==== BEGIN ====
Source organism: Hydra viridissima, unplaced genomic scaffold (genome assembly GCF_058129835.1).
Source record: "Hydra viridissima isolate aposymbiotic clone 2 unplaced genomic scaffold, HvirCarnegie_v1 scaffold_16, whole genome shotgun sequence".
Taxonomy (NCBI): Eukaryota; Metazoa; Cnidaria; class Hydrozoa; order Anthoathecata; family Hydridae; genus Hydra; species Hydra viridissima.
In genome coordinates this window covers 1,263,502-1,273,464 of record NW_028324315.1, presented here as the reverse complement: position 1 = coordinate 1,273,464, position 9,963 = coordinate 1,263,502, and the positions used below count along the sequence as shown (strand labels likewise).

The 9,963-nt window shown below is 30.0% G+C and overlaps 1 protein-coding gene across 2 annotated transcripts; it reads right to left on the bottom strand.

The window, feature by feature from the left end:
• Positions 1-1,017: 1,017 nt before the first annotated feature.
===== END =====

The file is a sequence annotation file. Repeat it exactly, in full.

Source organism: Hydra viridissima, unplaced genomic scaffold (genome assembly GCF_058129835.1).
Source record: "Hydra viridissima isolate aposymbiotic clone 2 unplaced genomic scaffold, HvirCarnegie_v1 scaffold_16, whole genome shotgun sequence".
Taxonomy (NCBI): Eukaryota; Metazoa; Cnidaria; class Hydrozoa; order Anthoathecata; family Hydridae; genus Hydra; species Hydra viridissima.
In genome coordinates this window covers 1,263,502-1,273,464 of record NW_028324315.1, presented here as the reverse complement: position 1 = coordinate 1,273,464, position 9,963 = coordinate 1,263,502, and the positions used below count along the sequence as shown (strand labels likewise).

The 9,963-nt window shown below is 30.0% G+C and overlaps 1 protein-coding gene across 2 annotated transcripts; it reads right to left on the bottom strand.

The window, feature by feature from the left end:
• Positions 1-1,017: 1,017 nt before the first annotated feature.